We suggest three possible factors that may have caused the negative effect on soil microbial biomass: a) during conversion of native vegetation to E. grandis, clear־cutting and plowing destroyed vegetation cover; b) the native microorganisms from tropical soils were probably not adapted to the rhizhosphere conditions of the exotic species E. grandis; and c) the limited C and N inputs from young Eucalyptus stands did not support high soil microbial biomass. Similar reports on the decrease of soil microbial biomass after conversion of native forest to Eucalyptus forest have been published before (Behera and Sahani, 2003; Araujo et al., 2010; Zhang et al. 2012). These studies suggested a possible toxic compound from the leaves of Eucalyptus that caused a harmfull effect on soil microbial biomass (Behera and Sahani, 2003), and the slow adaptation of soil microrganisms to the Eucalyptus rhizosphere (Araujo et al., 2010). As soil microbial biomass in the 4 y Eucalyptus plantation was similar to that of native forest only in the rainy season and not at dry season, soil microbial community structure is likely to differ between those sites and to respond differenty to dry condition as reported by Araujo et al. (2013, 2014) in degraded and restored lands from Northeast, Brazil.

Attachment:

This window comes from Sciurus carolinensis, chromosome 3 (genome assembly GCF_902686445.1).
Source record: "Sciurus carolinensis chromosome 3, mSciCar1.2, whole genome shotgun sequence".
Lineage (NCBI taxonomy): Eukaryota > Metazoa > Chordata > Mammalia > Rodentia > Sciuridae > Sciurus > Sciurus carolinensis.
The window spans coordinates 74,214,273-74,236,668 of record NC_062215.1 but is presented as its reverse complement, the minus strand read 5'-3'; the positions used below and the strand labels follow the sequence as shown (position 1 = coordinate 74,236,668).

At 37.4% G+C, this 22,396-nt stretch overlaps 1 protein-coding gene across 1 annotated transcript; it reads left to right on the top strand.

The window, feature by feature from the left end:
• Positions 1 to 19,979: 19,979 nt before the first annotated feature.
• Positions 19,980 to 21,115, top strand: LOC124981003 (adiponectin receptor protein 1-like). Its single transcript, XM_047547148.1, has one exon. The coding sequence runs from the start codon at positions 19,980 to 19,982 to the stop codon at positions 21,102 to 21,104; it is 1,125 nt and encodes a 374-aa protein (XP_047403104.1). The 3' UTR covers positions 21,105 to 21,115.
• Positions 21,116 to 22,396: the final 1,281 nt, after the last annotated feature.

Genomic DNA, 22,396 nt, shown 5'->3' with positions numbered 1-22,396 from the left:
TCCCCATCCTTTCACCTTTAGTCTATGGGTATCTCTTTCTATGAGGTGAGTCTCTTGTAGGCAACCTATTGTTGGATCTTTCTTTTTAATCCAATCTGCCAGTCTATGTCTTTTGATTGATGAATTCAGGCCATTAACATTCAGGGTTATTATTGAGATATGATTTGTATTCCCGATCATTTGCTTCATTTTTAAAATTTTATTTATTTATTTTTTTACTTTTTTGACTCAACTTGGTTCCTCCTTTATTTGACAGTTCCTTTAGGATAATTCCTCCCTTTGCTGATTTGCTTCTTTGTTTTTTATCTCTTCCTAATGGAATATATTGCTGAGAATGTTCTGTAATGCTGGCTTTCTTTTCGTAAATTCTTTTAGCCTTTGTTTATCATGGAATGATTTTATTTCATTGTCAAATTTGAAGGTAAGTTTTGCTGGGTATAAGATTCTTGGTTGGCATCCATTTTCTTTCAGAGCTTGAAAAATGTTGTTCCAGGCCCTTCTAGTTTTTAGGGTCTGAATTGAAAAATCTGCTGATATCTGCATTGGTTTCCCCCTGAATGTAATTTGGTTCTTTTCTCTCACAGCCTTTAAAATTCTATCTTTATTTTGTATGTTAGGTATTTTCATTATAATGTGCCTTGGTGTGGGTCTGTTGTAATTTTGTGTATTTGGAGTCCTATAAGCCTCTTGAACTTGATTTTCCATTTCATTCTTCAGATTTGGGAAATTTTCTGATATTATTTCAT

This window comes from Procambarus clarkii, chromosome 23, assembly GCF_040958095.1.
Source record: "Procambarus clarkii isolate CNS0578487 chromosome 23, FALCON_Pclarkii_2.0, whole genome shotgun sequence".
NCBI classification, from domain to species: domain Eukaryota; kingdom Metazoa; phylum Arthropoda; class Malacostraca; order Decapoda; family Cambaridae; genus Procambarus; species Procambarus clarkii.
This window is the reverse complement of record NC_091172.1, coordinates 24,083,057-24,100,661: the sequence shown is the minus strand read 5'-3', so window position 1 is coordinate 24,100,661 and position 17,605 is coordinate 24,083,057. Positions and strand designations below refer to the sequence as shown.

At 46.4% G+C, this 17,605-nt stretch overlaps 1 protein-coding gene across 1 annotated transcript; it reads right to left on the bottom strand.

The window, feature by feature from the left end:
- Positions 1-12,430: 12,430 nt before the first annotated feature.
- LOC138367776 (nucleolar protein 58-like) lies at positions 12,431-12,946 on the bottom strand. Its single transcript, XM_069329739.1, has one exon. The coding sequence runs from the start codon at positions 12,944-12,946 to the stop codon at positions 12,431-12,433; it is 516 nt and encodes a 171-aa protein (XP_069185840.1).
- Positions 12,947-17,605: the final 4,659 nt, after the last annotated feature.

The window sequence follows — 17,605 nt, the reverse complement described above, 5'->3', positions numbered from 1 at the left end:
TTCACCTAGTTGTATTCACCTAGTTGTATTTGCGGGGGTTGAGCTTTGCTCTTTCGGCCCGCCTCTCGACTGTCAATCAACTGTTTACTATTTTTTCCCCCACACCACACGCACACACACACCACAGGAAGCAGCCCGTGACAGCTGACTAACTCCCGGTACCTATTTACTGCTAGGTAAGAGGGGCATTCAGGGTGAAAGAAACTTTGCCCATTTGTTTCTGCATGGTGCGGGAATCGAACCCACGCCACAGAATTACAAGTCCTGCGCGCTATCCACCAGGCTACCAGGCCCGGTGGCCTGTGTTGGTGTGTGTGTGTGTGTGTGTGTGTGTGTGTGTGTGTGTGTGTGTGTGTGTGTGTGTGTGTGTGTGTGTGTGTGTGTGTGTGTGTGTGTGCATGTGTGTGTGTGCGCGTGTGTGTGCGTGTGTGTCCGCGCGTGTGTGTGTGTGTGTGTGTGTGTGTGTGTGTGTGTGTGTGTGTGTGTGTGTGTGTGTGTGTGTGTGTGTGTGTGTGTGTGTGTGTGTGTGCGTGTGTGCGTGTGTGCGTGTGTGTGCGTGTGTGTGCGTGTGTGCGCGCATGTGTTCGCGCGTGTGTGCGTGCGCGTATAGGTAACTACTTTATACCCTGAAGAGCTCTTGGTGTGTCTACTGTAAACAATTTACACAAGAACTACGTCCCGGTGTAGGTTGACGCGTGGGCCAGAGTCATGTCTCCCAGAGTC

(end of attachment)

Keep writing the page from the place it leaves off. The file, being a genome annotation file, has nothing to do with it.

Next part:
Some previous studies and our study suggest that effects of E. grandis plantations on soil microbial biomass strongly depend on the amount of C inputs to soil (Table 3; Zhang et al., 2012). Moreover, according to Chen et al. (2013), the effects of disturbance during the conversion of native vegetation to Eucalyptus plantations decreased with plantation age, accompanied by an increase in the size and functional activity of the soil microbial communities (Wu et al. , 2011). Other studies showed a recovery of soil microbial communities after seven to nineteen years of Eucalyptus establishment (Gama-Rodrigues et al., 2008; Zhang et al, 2012; Chen et al., 2013). Zhang et al. (2012) and Chen et al. (2013) found that soil MIBC and MBN decreased initially following afforestation by E. grandis, and afterwards both properties increased with stand age. However, these previous studies performed only one sampling per year and could not investigate seasonal effects, and both studies reported a much longer recovery time of soil microbial properties than we did in our study. Our results suggest that although soil microbial biomass did not differ significantly between 4y Eucalyptus plantations and native forest in the rainy season, differences were still apparent in the dry season. These results suggest different soil microbial communities between the sites with varying responses to dry soil conditions. While E. grandis may support high soil microbial biomass only during wet soil conditions through high carbon inputs to the soil, soil under native forest may be more buffered against climatic variations like in the dry season (Araujo et al., 2013).